Reason for a New Age

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    What you will expect to see here are discussions of politics and tangentially economics. This blog will do its best to present a rational look at the world of today, how the modern world came into place, and the issues that are currently being discussed in the public realm.
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Posts Tagged ‘money’

Tying it All Together

Posted by publius2point0 on 2010/02/07

Having now discussed money, loans, stock, and all of these topics, we can formulate a simple miniature model of a free economy.

Before I do this, let me note again that economics started in philosophy. The goal was to figure out how man works and what rules he needs to live by to achieve happiness, while not impinging on others happiness. Understanding the basic idea of a free economy does not mean that an unrestricted, free market is the ideal. There are certain reasons why it has a tendency to produce good things, and understanding the apparatus by which this takes place allows one to, ideally, make decisions on how one is best to legislate. But all legislation is, at heart, a restriction of freedoms. The free market does generally work, but it does work better on paper than it does in the real world unless you use legislation to force people to act like their paper analogues. The free market is not a perfect solution for humanity, but it is the best one yet discovered. Possibly a better solution doesn’t exist. But there are certainly still ways in which it can be improved.

Our Model

In my blog titled “On Scarcity“, I introduced the “food unit”. 1 food unit is the amount of food that a person needs to eat a day to survive. In an traditional, subsistence farming civilization, a person would need to produce about 1 food unit, every day, for the entire year, just to live. Subsistence farmers rarely did much better than this, but we will say that we have a group who produce 1.2 units every day.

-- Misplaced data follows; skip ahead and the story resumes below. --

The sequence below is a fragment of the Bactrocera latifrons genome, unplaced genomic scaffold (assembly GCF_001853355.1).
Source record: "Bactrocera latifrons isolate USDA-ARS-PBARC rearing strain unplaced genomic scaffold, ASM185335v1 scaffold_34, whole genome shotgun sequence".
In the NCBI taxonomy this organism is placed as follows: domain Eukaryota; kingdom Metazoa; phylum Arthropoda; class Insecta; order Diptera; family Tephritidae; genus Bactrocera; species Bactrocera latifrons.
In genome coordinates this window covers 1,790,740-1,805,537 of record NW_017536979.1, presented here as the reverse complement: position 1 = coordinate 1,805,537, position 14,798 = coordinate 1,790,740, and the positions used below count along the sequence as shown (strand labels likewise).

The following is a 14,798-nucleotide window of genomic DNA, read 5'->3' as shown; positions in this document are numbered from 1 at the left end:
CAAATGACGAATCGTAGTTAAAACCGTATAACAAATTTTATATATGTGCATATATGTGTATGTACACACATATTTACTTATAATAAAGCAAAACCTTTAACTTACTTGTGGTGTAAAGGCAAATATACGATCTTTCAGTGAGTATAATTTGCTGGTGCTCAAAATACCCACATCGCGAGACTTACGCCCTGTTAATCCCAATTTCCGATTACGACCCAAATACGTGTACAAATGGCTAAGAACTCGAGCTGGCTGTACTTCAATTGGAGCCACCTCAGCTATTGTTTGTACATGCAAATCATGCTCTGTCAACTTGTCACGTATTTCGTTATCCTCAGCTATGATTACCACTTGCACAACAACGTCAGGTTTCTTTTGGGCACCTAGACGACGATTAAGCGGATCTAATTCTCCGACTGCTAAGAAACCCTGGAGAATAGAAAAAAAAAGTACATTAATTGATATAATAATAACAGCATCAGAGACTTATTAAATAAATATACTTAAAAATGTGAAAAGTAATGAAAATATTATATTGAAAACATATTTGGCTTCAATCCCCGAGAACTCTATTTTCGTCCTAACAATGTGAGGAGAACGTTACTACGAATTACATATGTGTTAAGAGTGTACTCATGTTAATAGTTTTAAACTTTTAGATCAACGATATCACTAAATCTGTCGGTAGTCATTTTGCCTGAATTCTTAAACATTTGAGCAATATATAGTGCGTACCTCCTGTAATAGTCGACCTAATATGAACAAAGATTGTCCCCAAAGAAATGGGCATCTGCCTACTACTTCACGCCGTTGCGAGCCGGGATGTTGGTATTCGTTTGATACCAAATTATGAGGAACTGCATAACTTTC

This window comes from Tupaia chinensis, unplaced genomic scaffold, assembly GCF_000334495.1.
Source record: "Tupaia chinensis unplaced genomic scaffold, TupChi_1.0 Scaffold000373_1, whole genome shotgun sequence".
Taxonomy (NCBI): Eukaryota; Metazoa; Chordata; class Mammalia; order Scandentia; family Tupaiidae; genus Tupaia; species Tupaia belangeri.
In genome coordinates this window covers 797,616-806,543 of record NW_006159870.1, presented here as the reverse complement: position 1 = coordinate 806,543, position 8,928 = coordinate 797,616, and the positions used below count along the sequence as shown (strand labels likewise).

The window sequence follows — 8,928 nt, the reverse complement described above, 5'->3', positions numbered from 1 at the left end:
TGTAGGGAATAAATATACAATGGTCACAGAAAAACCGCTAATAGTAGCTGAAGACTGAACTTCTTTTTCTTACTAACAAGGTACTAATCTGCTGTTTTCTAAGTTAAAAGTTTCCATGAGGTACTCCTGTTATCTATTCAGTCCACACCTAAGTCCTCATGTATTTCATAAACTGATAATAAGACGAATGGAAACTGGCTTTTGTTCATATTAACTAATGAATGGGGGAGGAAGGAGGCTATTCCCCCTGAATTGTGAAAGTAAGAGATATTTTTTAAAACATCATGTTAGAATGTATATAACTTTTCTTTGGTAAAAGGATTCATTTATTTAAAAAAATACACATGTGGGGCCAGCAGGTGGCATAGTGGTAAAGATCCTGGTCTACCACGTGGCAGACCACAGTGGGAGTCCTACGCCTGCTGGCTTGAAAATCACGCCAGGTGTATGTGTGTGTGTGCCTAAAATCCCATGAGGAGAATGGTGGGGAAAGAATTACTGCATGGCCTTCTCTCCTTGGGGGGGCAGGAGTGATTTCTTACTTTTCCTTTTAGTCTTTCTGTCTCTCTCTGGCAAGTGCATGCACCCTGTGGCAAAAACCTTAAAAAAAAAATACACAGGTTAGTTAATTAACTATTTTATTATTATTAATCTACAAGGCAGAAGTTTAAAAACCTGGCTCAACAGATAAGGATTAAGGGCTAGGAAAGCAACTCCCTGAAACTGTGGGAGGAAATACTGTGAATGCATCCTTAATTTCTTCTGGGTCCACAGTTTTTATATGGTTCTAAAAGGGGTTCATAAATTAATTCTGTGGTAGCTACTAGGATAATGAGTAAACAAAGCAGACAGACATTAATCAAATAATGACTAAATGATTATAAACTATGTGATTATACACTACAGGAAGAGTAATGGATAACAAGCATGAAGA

In a community of 100 individuals, we would then have 120 food units of wealth being produced each day.

Wealth and money are distinct terms in economics. An easy (and perhaps wrong) statement of the definition of “wealth” is that if you were to take away all money and commerce, whatever goods everyone is left with is their wealth. Unfortunately, this becomes tricky for one should class personal skills as a wealth, like medical knowledge or acting talent. Farming knowledge would count as a wealth as well, but we are going to ignore that fact for this discussion.

Personally, I think that the food unit is a good measurement of wealth. A person can live without shelter or skills or anything else, but he must have at least 1 food unit every day. As the only true necessity in life, everything you ever purchase that is not food, is diminishing your ability to purchase food. If you can safely afford to do that, you are already wealthy compared to nearly all of humanity since we evolved and all of the rest of the animal kingdom that ever has existed.

We will suppose that our community of 100 farmers is formed principally of specialists. Rather than each one trying to maintain a balanced diet within his own farm, one specializes in corn, another in raising livestock, yet another in fishing, and so on. Because of this, they have invented the concept of money. Our farmers get together periodically, selling most of their produce for money, and purchasing most of what they need from others with the money they have earned. Because of this, they each are able to get a balanced diet, and yet their personal amount of money never changes.

To make things easy, we will suppose that each of our farmers has $1.20. Each one might sell a dollar’s worth of his own produce, enriching him up to $2.20, but of course he then goes out and purchases $1 worth of produce from others, putting him back to holding just $1.20. In either case, the total wealth of the community (120 food units) equates exactly to the amount of money in the community ($120).

One of our farmers, who we will name Damon, comes up with the idea for a device that could double the production of all agrarian farmers. Since 80% of our farmers are of this type, Damon’s machine would increase the wealth of the community to 216 food units per day. The problem is that in order to invent his machine, Damon needs six months of R&D and production time. He can do all the labor himself, but he won’t be able to farm during this time.